Maybe the weather will cooperate, allowing a day of sailplane lessons.

My Next Country, Round 2

December 8, 2016

I’ve realized I’m giving higher priority to identifying Spanish speaking countries in which to live not just because I know some Spanish, but because of my investment in learning Spanish. The time and effort it took is what economists call a ‘sunk cost’. To now learn a different language or to stick with English only would throw that all away.

We humans aren’t good at taking a loss at something we thought would pay off, hence the idiom ‘to throw good money after bad’. The smart move is knowing when to cut one’s losses. The smart move for me is to identify the countries that appear to meet my criteria the most without giving excess weight to Spanish speaking ones.

If I had to bet, next spring I’ll visit Portugal.

Oops. Spain is Back on the List.

November 27, 2016

Ah, the dubious pleasures of trying to learn something from the Internet. Didn’t help that I had a 2 spreadsheet errors plus a brain fart. <:-|  I’ll try again.

It took a bleep-load of digging to learn enough about Spanish income taxes to post a meaningful meaningless comparison. I dug some more, verifying from disparate sources. Then I plugged some realistic numbers for income (IRA withdrawal), interest, dividends, capital gains and Social Security into a calculator. I’d owe Uncle Sam about $13,000. No state tax because my domicile is in Florida.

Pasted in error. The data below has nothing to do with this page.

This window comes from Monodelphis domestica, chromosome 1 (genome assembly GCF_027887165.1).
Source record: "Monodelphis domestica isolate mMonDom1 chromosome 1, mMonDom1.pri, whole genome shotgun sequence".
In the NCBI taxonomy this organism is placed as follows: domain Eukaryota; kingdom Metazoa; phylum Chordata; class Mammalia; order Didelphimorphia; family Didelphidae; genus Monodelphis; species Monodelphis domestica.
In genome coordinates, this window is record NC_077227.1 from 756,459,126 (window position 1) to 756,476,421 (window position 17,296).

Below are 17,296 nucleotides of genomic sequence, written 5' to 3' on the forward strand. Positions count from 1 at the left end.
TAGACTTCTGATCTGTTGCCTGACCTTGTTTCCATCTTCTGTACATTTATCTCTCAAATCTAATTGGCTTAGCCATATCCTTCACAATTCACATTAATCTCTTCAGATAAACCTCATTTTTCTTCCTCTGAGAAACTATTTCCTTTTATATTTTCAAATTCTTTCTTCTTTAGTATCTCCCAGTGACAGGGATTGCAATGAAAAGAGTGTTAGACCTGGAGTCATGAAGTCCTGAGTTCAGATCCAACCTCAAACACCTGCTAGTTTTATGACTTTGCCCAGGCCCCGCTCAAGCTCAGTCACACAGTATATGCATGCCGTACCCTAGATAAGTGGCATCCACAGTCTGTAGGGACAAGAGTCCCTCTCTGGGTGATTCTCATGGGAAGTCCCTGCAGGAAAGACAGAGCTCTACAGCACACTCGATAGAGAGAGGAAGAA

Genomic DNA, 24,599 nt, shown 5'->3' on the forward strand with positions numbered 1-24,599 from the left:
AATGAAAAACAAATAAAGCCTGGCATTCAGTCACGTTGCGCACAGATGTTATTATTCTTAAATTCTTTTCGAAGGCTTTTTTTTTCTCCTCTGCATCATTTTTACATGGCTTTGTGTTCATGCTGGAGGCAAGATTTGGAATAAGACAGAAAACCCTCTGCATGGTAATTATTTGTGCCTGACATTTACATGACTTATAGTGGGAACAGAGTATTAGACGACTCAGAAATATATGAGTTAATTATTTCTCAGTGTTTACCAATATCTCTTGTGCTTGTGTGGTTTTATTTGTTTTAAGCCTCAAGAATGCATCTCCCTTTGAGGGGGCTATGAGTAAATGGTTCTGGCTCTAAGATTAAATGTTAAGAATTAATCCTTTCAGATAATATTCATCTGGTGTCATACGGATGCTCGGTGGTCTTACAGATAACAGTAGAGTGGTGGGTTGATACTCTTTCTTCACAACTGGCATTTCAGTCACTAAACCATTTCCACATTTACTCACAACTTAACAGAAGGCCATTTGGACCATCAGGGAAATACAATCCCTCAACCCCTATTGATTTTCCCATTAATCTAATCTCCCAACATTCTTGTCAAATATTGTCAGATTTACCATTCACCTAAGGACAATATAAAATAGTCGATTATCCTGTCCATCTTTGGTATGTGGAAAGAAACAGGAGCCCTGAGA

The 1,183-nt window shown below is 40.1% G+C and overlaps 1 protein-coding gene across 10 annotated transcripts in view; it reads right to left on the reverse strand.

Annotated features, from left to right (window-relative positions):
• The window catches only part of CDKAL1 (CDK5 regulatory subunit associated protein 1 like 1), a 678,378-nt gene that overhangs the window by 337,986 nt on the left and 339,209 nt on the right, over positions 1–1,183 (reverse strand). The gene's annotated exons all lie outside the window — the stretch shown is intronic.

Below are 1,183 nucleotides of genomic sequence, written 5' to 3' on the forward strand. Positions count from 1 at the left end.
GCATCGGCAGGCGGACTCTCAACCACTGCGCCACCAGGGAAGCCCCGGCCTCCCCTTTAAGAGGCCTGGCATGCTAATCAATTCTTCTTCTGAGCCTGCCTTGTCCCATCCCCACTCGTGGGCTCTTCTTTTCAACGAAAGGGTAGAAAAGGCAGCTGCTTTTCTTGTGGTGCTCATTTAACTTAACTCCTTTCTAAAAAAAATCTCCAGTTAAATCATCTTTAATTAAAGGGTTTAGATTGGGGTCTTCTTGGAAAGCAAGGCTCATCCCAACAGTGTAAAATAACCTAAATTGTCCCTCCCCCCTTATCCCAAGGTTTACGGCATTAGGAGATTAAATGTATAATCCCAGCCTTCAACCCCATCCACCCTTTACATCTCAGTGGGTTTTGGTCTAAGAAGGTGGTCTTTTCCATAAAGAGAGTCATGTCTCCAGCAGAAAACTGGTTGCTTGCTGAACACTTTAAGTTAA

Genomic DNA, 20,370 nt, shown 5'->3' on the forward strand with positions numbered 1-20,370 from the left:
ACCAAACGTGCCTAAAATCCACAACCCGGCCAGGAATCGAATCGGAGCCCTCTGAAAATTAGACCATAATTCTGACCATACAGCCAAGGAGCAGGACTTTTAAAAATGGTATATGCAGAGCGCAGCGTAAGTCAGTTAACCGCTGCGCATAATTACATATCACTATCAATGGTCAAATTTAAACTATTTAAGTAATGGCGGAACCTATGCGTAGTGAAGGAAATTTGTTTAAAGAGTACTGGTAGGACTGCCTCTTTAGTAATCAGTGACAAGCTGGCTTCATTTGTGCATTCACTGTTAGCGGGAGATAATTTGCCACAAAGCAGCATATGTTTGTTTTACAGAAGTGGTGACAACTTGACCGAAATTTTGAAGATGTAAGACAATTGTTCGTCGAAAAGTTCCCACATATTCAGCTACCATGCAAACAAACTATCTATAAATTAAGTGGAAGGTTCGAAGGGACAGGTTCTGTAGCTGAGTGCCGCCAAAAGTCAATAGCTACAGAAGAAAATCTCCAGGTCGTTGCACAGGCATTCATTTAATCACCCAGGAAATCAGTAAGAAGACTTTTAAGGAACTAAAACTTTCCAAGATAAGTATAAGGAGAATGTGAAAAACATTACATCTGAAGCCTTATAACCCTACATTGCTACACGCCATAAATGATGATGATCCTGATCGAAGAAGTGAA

Spanish income tax is simple enough to use a spreadsheet, but the first time I screwed it up anyway. I knew the tax was going to be more from the much higher rates and smaller standard deduction. Also knew the double taxation treaty said I’d owe Spain only the difference between Spanish and US tax laws. That’s $10,600 $8,000 more. (Lower this time because I correctly excluded Social Security.)

Spain has a wealth tax on worldwide assets. Uh, some autonomous regions have a wealth tax. Pensions (which includes IRAs) are excluded from assets. No wealth tax for me in any foreseeable future.

Only $8,000 more in taxes means I put Spain back in consideration for my next country.

The rest is for tax nerds only. I owe it all to an expat blogger in Spain who apparently knows more about taxes than most. The IRS gives Foreign Tax Credits to US citizens who pay taxes to foreign countries on income sourced there. That does me no good because all my income is sourced in the US. Spain and the US have a treaty to prevent double taxation. It says Spain may tax foreign pensions, which means both the US and Spain tax US pensions of US citizens living in Spain. How did that slip through the treaty? The US either let it or fixed it, because in the instructions for IRS form 1116 – Foreign Tax Credit is:


That turns a US source of income into foreign source income in the eyes of the IRS, qualifying for the foreign tax credit. Of course, there is another IRS form (8833) where one must justify how the foreign country is violating the tax treaty. Pension violations must be common, as 8833 isn’t required for pension based claims. If all this is true, correct and assuming I got it right this time, then my additional income tax cost from living in Spain would be about $400. Woo hoo!